We need to remember that the ECB has to try and control expectations. If they bash you for not taking harsch enough measures, then what investors will take away is that Ireland and the Eurozone are going to collapse, and then they’ll pull their money out of it. So the ECB has a great incentive to pretend Ireland is doing just fine; if they criticize you too much, it will come back and bite them. I’m not saying that the ECB isn’t telling the truth, just that we can’t trust them blindly. Lately, you have done some necessary cutbacks, and I suppose it’s better late than never. However, you still haven’t dealt with the structural problems in your government (like the fact that the civil war 90 years ago still divides your parties) and you still – and this is based on what I’ve read in letters to the editor in various papers, as well as on online board – seem to think that the EU was the cause behind this crisis. You’re victimising yourselves instead of cleaning up your act. No, it wasn’t nice to pressure you into taking over all that bank debt. No, it wasn’t nice to contribute to overheating your economy by setting interest rates too low. Still, too few Irish consumers dare look themselves in the mirror and say “I contributed to creating this mess”. And yet they did. The thing about capitalism is that it gives people what they want. It has no values, unless we as consumers enforce them. It’s just supply and demand. We demanded a short, energetic boom during which we’d get to buy everything we wanted and feel rich, and we as consumers told companies that we didn’t care what happened tomorrow. So that’s exactly the kind of boom capitalism gave us. 

    And still, at least when I left at the end of may, the economy was not recovering. As a matter of fact, because of these cuts, you’ll probably experience a new recession as demand drops when unemployment goes up (which it does, when you fire public servants). They’re still necessary though or you’ll experience an even nastier recession down the road, and I want you to know I’m truly sorry to tell you that as I got many close friends in Ireland who will be hurt. This also means that you’ll have to cut even more than projected; in recessions, tax revenue falls and your budget deficit will then increase automatically. So in order to cut 2 billion, you may end up having to cut 3 billion, the last billion just to make up for the revenue loss caused by cutting the first 2 (cutting two billions causes unemployment, revenues fall by a billion as a result, so need to cut 3 billion). It’s just a scenario, but I think it’s increasingly likely.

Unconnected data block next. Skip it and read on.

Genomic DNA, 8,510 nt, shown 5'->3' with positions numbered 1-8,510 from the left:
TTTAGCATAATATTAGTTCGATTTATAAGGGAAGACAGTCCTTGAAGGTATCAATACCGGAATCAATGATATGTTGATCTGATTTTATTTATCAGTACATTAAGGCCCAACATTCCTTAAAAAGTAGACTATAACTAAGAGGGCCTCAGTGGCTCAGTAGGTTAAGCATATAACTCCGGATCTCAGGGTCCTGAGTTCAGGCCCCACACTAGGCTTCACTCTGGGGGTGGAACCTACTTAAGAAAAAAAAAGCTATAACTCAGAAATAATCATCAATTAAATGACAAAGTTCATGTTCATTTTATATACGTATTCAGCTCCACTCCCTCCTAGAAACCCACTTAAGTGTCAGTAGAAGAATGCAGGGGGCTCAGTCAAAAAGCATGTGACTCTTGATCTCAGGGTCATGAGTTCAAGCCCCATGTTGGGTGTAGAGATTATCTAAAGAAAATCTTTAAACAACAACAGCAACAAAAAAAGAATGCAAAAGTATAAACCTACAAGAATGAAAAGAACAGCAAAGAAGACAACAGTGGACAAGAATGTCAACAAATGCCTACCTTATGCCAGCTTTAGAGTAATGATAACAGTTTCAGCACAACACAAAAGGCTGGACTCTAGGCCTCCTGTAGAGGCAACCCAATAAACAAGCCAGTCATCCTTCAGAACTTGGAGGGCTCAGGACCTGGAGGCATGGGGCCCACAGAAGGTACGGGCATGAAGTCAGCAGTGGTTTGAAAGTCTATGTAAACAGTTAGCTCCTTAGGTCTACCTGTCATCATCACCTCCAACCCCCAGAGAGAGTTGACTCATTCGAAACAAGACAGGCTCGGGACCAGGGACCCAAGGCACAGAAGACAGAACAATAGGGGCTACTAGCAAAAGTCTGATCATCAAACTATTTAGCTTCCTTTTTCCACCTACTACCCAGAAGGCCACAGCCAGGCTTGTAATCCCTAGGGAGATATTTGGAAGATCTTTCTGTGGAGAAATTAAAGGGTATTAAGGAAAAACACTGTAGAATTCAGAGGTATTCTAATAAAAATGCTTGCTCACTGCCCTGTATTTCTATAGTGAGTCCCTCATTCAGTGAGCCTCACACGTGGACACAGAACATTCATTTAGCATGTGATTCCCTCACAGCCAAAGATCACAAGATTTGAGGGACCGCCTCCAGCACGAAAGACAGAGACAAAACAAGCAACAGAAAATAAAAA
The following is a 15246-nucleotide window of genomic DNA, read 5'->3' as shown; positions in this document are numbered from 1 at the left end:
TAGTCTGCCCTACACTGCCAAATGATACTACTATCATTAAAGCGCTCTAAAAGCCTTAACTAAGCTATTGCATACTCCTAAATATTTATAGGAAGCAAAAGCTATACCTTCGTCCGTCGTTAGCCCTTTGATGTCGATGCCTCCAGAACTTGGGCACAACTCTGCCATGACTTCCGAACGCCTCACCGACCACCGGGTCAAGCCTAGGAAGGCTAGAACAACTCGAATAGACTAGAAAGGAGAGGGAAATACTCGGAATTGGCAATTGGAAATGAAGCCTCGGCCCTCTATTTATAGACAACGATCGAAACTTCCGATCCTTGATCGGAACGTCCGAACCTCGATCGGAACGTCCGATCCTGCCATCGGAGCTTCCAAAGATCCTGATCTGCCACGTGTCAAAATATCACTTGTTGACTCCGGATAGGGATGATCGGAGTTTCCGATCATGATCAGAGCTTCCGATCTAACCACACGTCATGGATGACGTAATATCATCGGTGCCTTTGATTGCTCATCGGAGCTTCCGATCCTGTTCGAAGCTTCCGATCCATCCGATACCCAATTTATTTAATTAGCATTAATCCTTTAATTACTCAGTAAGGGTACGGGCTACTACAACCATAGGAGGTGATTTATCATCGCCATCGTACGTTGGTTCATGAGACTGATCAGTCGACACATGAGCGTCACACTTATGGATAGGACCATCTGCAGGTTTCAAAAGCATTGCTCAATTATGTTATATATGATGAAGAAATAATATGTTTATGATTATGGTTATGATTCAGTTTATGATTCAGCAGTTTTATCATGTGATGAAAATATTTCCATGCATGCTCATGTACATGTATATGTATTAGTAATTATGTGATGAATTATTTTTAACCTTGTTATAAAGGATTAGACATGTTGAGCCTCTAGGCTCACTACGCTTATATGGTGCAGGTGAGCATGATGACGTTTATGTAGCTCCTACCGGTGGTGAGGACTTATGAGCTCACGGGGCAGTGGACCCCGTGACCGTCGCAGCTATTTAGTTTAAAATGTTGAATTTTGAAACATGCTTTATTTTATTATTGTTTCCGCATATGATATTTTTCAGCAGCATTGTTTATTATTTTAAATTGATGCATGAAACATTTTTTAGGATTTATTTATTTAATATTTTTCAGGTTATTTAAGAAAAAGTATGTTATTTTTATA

I never heard of Sweden offering loans to Greece or Portugal, but it’s possible.

    Well, this was a long response. I hope you understand what I’m trying to say. If you have any more questions or feedback, just send another comment.

  3. Thanks for your prompt response John! Very true that the ECB has an interest in praising Ireland, but my point was not really that they were simply praising us, it was that they were praising us *relative* to greece and portugal. Though now I see why you mention ireland more because you do study there!

    Yes we have low taxes but again it is relative, Sweden has far higher taxes but I do not see social workers earning barely more than minimum wage! You Swedes are clearly earning far more gross. We certainly need an entitlement “adjustment”, eg half it! We give crazy unemployment benefits from Fianna Fail buying elections. How can we legislate for political parties being drawn on civil war politics, its just the way it is, its not a neccesary structural reform!

    I have a completely different feeling about who is to blame, i think people are blaming the governments they elected, yes they are angry at the ECB etc but with regards the source of the blame i think we are taking it within ourselves altho a lot of people do say “well i never partied during the boom!” which is rubbish 😀

    yes this budget will be another tough one but there is so much waste in the public service that they could achieve all of their cuts without ever affecting the public if they truly wanted! for example we are still hiring teachers on 9 month contracts and then paying for their entire summers holidays! and we still pay substitute teachers who have no quailifications €45/hour! so there are defo instances where we are not cleaning up our act!